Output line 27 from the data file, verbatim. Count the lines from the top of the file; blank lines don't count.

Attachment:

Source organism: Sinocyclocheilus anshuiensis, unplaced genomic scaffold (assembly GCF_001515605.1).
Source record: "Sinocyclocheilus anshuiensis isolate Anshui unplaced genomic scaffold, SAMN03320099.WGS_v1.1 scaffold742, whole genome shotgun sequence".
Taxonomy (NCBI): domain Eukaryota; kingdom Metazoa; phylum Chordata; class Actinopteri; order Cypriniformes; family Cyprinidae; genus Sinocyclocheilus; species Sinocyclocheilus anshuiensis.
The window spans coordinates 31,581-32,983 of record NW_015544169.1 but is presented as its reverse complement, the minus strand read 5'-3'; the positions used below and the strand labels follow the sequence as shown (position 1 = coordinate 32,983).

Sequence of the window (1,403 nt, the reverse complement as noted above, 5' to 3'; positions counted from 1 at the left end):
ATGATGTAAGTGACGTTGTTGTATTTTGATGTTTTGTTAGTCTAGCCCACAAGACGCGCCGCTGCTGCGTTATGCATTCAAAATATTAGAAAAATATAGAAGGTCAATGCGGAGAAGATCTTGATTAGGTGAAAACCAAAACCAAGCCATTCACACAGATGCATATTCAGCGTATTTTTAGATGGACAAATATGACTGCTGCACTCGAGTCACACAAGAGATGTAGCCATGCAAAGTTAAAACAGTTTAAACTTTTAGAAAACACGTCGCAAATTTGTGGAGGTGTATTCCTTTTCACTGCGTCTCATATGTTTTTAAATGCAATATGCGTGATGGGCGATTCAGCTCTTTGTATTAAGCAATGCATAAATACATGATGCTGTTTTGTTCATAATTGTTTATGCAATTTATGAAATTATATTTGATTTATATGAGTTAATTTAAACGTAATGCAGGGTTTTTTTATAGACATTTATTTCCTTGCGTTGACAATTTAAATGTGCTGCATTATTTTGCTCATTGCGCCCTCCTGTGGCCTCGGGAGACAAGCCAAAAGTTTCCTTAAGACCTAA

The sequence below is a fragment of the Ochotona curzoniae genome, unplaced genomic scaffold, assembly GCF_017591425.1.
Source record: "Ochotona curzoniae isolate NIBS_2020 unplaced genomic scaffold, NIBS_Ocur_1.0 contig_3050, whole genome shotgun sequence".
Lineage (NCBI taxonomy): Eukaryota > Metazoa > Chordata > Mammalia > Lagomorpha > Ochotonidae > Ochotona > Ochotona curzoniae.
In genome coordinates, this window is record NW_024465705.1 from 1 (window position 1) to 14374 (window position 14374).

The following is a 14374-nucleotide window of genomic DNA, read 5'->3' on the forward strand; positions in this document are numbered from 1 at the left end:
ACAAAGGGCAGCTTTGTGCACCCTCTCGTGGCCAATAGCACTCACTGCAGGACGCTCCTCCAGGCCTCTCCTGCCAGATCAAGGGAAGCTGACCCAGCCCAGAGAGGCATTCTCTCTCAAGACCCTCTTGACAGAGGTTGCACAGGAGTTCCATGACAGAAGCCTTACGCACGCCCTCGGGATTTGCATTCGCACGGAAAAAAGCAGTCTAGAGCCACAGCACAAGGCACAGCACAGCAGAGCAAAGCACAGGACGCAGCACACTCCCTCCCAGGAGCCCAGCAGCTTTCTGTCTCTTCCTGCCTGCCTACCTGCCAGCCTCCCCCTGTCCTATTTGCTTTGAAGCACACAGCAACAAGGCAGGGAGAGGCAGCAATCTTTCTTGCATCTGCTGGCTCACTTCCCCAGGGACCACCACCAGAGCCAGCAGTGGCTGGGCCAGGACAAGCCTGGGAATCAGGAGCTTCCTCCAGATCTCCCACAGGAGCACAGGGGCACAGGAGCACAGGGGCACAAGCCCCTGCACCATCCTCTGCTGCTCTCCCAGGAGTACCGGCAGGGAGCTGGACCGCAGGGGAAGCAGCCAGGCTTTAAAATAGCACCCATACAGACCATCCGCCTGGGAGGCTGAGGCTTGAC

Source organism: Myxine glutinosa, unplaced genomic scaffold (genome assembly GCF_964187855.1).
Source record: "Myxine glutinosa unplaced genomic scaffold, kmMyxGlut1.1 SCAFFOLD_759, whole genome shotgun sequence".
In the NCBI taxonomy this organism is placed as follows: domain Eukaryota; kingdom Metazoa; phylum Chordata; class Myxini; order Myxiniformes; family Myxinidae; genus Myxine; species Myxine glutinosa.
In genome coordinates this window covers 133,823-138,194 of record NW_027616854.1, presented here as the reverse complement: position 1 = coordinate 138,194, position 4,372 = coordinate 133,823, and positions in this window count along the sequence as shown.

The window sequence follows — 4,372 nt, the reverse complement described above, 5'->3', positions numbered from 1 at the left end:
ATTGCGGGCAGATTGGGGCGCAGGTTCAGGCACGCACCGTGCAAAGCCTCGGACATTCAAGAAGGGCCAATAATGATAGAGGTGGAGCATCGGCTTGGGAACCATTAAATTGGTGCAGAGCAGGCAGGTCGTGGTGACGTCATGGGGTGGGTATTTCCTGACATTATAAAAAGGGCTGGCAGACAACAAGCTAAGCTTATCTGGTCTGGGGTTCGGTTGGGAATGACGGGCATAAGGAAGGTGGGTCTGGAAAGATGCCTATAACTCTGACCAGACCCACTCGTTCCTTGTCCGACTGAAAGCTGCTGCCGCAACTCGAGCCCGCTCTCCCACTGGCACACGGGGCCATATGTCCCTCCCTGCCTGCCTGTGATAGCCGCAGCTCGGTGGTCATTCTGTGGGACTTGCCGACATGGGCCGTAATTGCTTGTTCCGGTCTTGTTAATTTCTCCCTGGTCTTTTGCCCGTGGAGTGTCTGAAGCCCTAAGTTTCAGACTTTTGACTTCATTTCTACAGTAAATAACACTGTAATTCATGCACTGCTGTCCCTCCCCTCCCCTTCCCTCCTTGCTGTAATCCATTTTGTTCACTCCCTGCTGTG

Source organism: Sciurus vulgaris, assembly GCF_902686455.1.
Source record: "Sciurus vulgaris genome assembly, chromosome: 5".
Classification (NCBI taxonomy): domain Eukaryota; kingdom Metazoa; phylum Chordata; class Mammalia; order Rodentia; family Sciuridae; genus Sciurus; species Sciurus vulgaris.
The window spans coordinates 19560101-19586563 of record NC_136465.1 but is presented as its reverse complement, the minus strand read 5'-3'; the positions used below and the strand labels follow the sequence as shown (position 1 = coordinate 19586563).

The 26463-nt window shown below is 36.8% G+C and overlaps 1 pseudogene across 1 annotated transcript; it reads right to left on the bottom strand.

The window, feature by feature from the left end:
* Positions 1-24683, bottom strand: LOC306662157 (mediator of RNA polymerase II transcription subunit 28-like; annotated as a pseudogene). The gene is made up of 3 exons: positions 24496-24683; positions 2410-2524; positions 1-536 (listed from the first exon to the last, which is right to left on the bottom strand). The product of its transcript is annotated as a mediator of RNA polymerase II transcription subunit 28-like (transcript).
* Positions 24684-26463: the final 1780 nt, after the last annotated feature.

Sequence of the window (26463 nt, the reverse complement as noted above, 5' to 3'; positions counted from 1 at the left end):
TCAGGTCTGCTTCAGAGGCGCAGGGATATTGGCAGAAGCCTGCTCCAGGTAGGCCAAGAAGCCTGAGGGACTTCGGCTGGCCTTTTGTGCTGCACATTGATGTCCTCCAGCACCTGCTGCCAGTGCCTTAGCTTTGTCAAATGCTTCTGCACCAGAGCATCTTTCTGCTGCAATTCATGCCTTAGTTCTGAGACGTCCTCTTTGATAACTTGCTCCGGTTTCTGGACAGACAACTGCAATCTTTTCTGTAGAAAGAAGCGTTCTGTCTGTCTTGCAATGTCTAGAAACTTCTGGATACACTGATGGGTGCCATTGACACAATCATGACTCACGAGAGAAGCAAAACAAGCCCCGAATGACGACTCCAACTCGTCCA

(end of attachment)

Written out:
Sequence of the window (26463 nt, the reverse complement as noted above, 5' to 3'; positions counted from 1 at the left end):